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The RCMP turns 100

When Canada bought Rupert’s Land from the Hudson’s Bay Company in 1870, it needed to police those millions of square kilometres, so in 1873, the North West Mounted Police was formed by an act of Parliament. Successful applicants had to be males between the ages of 18 and 40, of sound constitution and good...
  • A Killer Named Hazel

    September 1, 2001 by Steve Pitt
    Survivors work in teams to salvage valuables from a destroyed house. About half an hour before midnight, Marion Sherman was awakened by a strange noise coming from the Humber, a docile river which ran a few hundred yards from their farmhouse near Toronto. She asked...
  • Captured In Stone

    September 1, 2001 by James Hale
    Federal Sculptor Maurice Joanisse translates a concept into a finished sculpture. “One of the best things about this job is helping to show the history of the country so people realize what we have here,” says Maurice Joanisse, Canada’s current official sculptor. As he speaks,...
  • Mapping The Mountains

    May 1, 2001 by Jeffrey S. Murray
    Topographer James McArthur and assistant W.S. Drewry carry photographic equipment to a mountaintop in 1887.   In the fall of 1910, an inconspicuous wooden box, measuring about a foot square, arrived in the basement shipping rooms of Department of the Interior, the Ottawa-based federal agency...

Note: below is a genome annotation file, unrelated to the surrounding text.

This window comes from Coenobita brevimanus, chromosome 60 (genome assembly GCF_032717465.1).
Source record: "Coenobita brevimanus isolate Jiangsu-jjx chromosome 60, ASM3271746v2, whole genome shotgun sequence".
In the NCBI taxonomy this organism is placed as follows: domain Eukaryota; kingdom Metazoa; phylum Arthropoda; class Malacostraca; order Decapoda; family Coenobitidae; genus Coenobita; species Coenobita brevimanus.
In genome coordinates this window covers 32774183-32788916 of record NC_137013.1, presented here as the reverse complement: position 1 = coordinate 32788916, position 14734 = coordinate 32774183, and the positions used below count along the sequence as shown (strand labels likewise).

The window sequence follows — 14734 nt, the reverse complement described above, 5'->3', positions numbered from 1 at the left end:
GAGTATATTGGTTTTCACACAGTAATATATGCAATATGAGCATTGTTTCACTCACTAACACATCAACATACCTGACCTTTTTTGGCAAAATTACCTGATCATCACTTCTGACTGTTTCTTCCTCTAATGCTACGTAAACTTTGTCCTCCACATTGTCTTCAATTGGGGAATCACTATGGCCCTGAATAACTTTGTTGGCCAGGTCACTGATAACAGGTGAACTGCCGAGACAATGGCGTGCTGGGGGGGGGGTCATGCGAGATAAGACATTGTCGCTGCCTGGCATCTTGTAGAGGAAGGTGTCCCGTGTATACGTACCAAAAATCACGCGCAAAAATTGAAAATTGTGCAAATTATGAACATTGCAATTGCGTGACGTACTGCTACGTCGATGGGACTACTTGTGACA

• The Harvesters

    March 1, 2001 by Glenn Wright
    size=”2″> For almost 40 years, harvest excursions were organized in Eastern Canada to assist prairie farmers with the grain harvest. Thousands of men and women were recruited, no experience necessary, and transported out west to work in the fields, to ensure that Canada maintained its...
  • Land Of Lady’s Slippers

    March 1, 2001 by Marla Fletcher
    Showy Lady’s Slipper orchids add light and beauty to the Purdon Conservation Area near Ottawa. You have to wonder what Joe Purdon would have thought as a hot pink tour bus comes crunching in off Concession Road 8 in Lanark, Ont., shattering the morning quiet...
  • More Deadly Than War Itself

    January 1, 2001 by Pat Sullivan
      In 1918—just as World War I was coming to an end—along came a virus, a previously unknown killer that would claim more lives than the war—and in a shorter period of time. In less than two years, the Spanish influenza killed 21 million people...